BUR OAKS AND BLACK WALNUTS PLANTED AT SOUTH FORK
Nine Students and their teacher, Allison Wallace, from the Economics and Environment Senior Seminar in the UCA Honors College visited SFNC on Saturday, March 2, to plant two seven foot bur oaks they had purchased (Quercus macrocarpa) on northern, well-drained slopes of the Nature Center. The class also dug four black walnut saplings (Juglans nigra) grown by Bob Hartmann and transplanted them to South Fork on that cold, March day (hot chocolate and lunch around the fire pit with nice warmth radiating from the oak logs in the pavilion was most welcome).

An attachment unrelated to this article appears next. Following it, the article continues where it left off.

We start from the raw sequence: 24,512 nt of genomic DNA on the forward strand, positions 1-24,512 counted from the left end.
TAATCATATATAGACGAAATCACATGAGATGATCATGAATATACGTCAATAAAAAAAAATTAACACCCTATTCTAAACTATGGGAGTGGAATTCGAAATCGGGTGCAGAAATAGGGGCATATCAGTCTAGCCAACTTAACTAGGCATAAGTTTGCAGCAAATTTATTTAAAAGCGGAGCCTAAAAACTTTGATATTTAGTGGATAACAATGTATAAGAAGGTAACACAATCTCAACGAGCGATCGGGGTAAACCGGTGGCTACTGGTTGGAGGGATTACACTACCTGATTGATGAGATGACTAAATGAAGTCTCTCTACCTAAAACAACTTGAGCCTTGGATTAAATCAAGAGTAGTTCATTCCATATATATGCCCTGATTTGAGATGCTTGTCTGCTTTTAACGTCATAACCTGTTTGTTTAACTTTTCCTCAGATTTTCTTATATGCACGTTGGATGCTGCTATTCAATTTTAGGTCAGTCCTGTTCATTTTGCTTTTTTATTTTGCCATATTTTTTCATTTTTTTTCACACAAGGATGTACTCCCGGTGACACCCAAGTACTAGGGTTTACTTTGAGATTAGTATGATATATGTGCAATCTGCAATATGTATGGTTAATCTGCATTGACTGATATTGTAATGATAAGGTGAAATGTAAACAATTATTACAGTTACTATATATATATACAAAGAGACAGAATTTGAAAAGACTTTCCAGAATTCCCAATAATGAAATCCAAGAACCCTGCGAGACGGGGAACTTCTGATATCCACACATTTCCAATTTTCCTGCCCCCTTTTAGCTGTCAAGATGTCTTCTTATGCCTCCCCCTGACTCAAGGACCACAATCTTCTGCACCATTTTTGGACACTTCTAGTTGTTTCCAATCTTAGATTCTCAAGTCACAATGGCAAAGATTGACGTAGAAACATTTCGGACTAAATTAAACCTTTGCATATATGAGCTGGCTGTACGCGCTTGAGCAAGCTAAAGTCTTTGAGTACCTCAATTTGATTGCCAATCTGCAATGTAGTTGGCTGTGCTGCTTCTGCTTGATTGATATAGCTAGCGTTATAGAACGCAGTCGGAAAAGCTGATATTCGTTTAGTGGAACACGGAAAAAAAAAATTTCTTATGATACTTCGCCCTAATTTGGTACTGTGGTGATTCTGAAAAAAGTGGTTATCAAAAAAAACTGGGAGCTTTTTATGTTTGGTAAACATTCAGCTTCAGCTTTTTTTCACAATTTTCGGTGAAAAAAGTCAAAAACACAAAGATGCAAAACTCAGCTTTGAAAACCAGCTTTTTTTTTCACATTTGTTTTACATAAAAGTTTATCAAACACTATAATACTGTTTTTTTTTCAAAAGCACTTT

These species enhance the botanical diversity on the peninsula. Black walnut is economically important with its rich, dark wood used in construction and building of furniture; bur oaks produce huge acorn fruits, the largest of the AR oak fruits nearly two inches in size.
Know of a local/regional organization interested in environmental preservation/education?
Are they wanting to do a service project, hold an environmental educational event, or even a monthly meeting out in the wild? We would love to talk to them about coming to South Fork Nature Center. Environmental education is our Mission. Community involvement is our goal!
Contact Programs Director, Don Culwell at 1 (501) 358-2095 about visiting SFNC.